Firm Investigation: Windsor Street Capital

On May 7th, 2018, the Financial Industry Regulatory Authority (FINRA) filed a complaint against Windsor Street Capital (CRD No. 34171), a brokerage firm that is based in New York City and is licensed to operate in 50 U.S. states.

In addition to the brokerage firm, four different individual brokers are listed in this complaint: Bruce Meyers (CRD No. 1045447), Imtiaz Khan (CRD No. 4084250), Arthur Tacopino (CRD No. 2455892), and Edwin Rodriguez (CRD No. 4710962).

According to FINRA, the firm and its principals let associated individuals defraud customers, reaping in ill-gotten profits. In this article, our investment fraud lawyers provide a comprehensive description of the allegations against Windsor Street Capital and the four named individuals.

Note: All information included in this article is sourced directly from the FINRA complaint against Windsor Street Capital. To read the full complaint, please refer to: Disciplinary Proceeding No. 2016048912703.


FINRA Complaint: Windsor Street Capital

The complaints against Windsor Street Capital pertain to two separate alleged fraud schemes that were occurring within the brokerage firm. The first involves Arthur Tacopino and Edwin Rodriguez. The second involves Bruce Meyers and Imtiaz Khan. In both cases, the firm’s customers sustained significant financial losses.


Fraudulent Allocation of Trades

According to the FINRA complaint, Arthur Tacopino, who was working with Windsor Street Capital’s operations departments, fraudulently allocated days trades made by the firm. The fraud scheme was relatively simple: the successful trades were routed to his personal account, while unsuccessful trades were allocated to the customers of Windsor Street Capital. Mr. Tacopino instructed Edwin Rodriguez, an order entry clerk, to help him carry out the fraud.

The results of the fraudulent allocations were substantial: FINRA alleges that Mr. Tacopino took in at least $417,000 in ill-gotten gains, while the firm and its customers were hit with more than $515,000 of fraudulently allocated losses. This conduct is a direct violation of Securities Rule 10b-5 and a violation of FINRA Rule 2020 and FINRA Rule 2010.


The Charging of Excessive, Undisclosed Markups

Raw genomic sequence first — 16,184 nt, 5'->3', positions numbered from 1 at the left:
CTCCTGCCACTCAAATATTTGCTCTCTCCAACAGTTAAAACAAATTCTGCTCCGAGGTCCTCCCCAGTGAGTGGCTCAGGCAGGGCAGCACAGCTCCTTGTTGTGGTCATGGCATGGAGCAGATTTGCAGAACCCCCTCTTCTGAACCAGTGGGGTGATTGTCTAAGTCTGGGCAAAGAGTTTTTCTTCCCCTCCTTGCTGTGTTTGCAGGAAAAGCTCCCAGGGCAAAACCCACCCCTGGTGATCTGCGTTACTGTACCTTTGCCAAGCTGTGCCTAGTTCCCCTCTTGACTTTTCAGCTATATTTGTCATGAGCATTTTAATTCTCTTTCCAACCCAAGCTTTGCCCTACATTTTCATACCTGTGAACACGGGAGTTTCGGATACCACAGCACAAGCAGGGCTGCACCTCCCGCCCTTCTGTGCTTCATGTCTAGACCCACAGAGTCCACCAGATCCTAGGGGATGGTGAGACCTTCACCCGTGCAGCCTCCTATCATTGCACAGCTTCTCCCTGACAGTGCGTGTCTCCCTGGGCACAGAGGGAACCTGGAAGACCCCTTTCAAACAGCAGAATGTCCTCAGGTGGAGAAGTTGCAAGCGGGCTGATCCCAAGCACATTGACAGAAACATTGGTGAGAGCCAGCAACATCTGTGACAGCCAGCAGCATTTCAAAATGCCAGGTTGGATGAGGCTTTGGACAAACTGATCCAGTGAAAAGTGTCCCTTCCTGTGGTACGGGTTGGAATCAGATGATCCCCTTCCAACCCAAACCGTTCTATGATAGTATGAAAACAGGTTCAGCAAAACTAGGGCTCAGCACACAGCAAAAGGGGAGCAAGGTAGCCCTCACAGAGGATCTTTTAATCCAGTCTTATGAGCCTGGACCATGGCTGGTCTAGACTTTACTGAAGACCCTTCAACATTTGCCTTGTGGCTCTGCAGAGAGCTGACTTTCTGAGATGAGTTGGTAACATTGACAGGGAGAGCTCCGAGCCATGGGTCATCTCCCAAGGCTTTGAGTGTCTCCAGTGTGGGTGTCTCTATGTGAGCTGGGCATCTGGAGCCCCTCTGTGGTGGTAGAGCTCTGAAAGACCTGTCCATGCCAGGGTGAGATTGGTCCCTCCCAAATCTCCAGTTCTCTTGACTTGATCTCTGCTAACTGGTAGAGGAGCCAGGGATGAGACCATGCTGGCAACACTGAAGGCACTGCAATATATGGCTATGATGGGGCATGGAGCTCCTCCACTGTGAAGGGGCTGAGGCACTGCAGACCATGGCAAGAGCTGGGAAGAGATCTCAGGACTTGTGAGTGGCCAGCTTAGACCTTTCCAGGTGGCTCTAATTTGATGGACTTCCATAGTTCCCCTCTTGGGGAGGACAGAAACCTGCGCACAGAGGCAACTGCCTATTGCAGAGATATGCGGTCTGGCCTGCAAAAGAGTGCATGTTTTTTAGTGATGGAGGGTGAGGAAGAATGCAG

FINRA also alleges that Windsor Street Capital negligently allowed representatives Bruce Meyers and Imtiaz Khan to charge excessive, undisclosed markups to its investors. Altogether, FINRA contends that 962 different transactions were tainted by these markups. In total, the firm raked in an additional $318,000 in secret, illegitimate profits. These markups were a direct violation of securities law, and resulted in the firm’s customers sustaining significant financial damage.


Brokerage Firms Have a Duty to Supervise Securities Representatives

All registered brokerage firms have a legal responsibility to oversee the actions of their representatives. The failure to supervise is a serious problem. Brokerage firms can and should be held legally liable for customer losses sustained as a result of the violation of the duty to provide sufficient supervision and oversight of individuals brokers.


Speak to a Securities Fraud Lawyer Now

At Sonn Law Group, we are committed to helping investors protect their rights. If you were defrauded by a broker or brokerage firm, our attorneys are prepared to help you fight for fair compensation. For a free legal consultation, please contact our team today.

Disclaimer: This article contains opinions and NOT statements of fact in any way whatsoever. The information here is general information that should not be taken as legal advice. NO attorney-client relationship is established between you and our attorneys by reading this article. This article is attorney advertising and should not be used as a substitute for legal advice from a qualified securities lawyer.